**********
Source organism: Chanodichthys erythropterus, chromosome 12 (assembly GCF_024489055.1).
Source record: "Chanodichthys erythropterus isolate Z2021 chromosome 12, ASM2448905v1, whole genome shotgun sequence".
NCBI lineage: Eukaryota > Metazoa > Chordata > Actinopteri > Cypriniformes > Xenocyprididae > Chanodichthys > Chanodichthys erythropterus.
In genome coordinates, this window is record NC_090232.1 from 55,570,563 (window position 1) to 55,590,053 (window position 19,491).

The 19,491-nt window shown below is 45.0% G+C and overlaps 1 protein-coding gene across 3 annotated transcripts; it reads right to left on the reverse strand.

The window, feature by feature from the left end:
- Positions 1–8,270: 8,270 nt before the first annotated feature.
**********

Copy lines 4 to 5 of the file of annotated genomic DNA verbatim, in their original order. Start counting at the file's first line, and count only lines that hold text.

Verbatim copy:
In genome coordinates, this window is record NC_090232.1 from 55,570,563 (window position 1) to 55,590,053 (window position 19,491).

The 19,491-nt window shown below is 45.0% G+C and overlaps 1 protein-coding gene across 3 annotated transcripts; it reads right to left on the reverse strand.